I’m not going to hide my feelings here. I hate Windows Mobile. I’ve got no problem with the desktop OS but it was never meant to be jammed onto a mobile phone and the more they try to crowbar it on, the more I hate it. So, it brings me a strange cocktail of anger and mirth to see that they’re already making their Win Mob Marketplace app store about as open as HMP Parkhurst.
News comes our way today that there will be no 3rd party VoIP apps available. Naturally, that’s a good way of ensuring promotion among the mobile operators but not a good way to curry favour with consumers. The second kind of app forbidden from their phones are any that change the default browser.
But don’t worry, there’s more! In fact, there’s a list of 12 categories of application altogether that Windows has banned. Ah, the freedom of it. Owners of Windows Mobile handsets can look forward to enthralling games of Minesweeper and online Hearts when their app store opens later this year.
(via @liquidindian and Fierce VoIP)
Landmine clearance is a dangerous, time-consuming job. It used to involve tools like flail trucks, plows and the simple metal detector, but none are good enough to hit the 99.6% standard set by the United Nations for humanitarian demining.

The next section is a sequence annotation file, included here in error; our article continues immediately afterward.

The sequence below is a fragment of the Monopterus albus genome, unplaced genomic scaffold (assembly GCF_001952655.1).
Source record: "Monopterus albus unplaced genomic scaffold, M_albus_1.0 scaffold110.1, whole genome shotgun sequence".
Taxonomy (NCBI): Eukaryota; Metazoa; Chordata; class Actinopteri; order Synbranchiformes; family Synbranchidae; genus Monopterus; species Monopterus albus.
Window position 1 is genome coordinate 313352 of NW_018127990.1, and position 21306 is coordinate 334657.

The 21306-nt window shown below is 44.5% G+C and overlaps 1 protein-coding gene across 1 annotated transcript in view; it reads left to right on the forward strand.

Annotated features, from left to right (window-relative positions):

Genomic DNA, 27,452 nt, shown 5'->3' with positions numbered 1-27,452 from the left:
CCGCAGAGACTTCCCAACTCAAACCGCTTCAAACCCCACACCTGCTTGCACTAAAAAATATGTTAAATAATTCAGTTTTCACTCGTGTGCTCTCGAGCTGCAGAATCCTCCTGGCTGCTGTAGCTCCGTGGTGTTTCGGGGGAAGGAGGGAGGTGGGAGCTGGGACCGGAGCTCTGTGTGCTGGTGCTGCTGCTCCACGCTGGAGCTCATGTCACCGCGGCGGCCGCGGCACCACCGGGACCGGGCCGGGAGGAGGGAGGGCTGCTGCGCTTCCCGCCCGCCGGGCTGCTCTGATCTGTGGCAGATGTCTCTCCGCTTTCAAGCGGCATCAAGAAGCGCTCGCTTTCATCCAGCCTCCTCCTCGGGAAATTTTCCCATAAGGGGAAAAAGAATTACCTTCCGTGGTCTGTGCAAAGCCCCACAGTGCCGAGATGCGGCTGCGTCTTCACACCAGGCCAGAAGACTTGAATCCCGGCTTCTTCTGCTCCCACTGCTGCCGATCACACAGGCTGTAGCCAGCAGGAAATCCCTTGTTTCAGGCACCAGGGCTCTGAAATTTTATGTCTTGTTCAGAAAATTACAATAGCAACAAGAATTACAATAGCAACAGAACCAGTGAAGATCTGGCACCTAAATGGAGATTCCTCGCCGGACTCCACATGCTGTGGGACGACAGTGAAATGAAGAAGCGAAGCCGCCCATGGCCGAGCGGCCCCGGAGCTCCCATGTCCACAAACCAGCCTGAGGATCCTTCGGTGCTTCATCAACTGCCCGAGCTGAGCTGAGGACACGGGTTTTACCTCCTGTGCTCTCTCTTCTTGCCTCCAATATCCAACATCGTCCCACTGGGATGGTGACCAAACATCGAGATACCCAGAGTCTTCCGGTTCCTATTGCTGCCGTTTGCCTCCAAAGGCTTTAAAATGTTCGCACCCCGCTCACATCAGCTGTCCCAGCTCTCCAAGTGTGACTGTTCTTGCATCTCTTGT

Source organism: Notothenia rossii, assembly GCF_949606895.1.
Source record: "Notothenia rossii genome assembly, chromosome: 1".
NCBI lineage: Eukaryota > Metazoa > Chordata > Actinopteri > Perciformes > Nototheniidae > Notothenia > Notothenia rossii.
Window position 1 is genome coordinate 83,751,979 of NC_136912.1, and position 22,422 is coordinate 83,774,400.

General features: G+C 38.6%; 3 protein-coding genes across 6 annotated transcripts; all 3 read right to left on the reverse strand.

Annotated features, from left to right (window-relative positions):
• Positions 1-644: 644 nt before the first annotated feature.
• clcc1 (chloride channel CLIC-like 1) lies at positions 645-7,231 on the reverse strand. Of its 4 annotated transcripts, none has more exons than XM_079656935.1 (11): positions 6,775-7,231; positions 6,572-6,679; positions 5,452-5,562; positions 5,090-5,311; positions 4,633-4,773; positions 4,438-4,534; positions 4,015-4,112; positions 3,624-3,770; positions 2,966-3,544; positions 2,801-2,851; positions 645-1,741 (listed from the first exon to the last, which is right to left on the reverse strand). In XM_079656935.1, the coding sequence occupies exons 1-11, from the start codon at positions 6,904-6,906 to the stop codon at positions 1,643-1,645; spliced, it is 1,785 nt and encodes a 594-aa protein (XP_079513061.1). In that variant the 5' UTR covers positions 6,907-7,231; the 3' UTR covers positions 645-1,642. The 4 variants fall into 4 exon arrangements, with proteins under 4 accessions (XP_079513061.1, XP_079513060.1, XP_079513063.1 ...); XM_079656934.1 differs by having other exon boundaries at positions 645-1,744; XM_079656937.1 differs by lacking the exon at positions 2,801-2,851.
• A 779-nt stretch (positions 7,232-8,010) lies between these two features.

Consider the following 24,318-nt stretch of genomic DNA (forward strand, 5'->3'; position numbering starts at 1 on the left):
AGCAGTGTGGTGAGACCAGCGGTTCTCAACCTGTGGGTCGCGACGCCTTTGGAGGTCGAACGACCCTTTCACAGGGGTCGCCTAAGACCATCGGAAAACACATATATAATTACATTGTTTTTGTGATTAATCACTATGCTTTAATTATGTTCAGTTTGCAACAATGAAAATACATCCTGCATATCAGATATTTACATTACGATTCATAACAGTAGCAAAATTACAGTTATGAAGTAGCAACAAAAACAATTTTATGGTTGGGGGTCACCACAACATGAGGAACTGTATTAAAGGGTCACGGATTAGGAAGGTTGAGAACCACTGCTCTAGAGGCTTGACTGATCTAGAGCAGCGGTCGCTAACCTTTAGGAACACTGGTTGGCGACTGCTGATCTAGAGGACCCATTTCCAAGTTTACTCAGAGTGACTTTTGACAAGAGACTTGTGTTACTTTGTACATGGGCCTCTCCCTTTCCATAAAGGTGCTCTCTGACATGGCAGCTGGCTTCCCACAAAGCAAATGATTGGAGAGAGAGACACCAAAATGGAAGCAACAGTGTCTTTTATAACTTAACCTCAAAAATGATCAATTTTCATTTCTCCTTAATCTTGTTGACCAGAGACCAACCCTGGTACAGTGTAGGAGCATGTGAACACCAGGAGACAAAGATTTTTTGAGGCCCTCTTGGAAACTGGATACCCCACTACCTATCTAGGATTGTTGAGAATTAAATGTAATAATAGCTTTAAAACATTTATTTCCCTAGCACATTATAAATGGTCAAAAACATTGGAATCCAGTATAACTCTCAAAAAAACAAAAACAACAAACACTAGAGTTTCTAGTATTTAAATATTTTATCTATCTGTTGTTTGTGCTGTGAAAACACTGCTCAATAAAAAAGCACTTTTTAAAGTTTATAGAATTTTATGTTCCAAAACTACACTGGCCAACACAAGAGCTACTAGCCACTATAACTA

A Canadian company, Mine Clearing Corp, is trying to change all that. It’s got a helicopter-mounted detection system that uses a ground-penetrating radar and metal detection system to detect buried objects from as high as 200ft up in the air. The location can then be pinpointed to as close as 20cm.
Once that’s accomplished, minesweepers on the ground can use a tool called the Fig8 to locate the mine. Quite niftily, the swinging back-and-forth motion generates kinetic energy which powers the device, so it doesn’t need batteries – useful in the third world. Considering that the UN estimates that someone dies every 20 minutes from a landmine, this should help step up the de-mining procedure.
You’ve whiled the hours away on Windows’ Minesweeper game (when Solitaire wears thin after playing all morning), so you know all the rules, right? Right?
Perhaps what we need is a tutorial. In the form…